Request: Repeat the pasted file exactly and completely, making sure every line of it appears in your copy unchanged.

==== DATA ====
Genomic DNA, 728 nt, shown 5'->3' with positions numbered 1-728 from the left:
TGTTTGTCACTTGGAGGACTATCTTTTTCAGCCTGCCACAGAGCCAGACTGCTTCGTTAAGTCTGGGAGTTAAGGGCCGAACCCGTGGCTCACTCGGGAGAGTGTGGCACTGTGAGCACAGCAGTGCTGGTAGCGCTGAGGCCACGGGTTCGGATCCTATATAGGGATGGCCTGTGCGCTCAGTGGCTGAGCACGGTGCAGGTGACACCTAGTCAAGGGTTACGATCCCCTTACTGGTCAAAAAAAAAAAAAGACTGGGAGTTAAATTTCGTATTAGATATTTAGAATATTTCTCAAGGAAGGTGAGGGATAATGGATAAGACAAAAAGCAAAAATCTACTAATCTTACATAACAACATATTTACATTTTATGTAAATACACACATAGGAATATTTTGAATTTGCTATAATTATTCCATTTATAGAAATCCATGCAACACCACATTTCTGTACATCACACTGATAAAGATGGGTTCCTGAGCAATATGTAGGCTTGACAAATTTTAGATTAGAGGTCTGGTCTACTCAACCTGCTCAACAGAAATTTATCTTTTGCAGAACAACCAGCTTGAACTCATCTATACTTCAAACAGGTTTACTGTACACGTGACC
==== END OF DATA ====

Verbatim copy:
Genomic DNA, 728 nt, shown 5'->3' with positions numbered 1-728 from the left:
TGTTTGTCACTTGGAGGACTATCTTTTTCAGCCTGCCACAGAGCCAGACTGCTTCGTTAAGTCTGGGAGTTAAGGGCCGAACCCGTGGCTCACTCGGGAGAGTGTGGCACTGTGAGCACAGCAGTGCTGGTAGCGCTGAGGCCACGGGTTCGGATCCTATATAGGGATGGCCTGTGCGCTCAGTGGCTGAGCACGGTGCAGGTGACACCTAGTCAAGGGTTACGATCCCCTTACTGGTCAAAAAAAAAAAAAGACTGGGAGTTAAATTTCGTATTAGATATTTAGAATATTTCTCAAGGAAGGTGAGGGATAATGGATAAGACAAAAAGCAAAAATCTACTAATCTTACATAACAACATATTTACATTTTATGTAAATACACACATAGGAATATTTTGAATTTGCTATAATTATTCCATTTATAGAAATCCATGCAACACCACATTTCTGTACATCACACTGATAAAGATGGGTTCCTGAGCAATATGTAGGCTTGACAAATTTTAGATTAGAGGTCTGGTCTACTCAACCTGCTCAACAGAAATTTATCTTTTGCAGAACAACCAGCTTGAACTCATCTATACTTCAAACAGGTTTACTGTACACGTGACC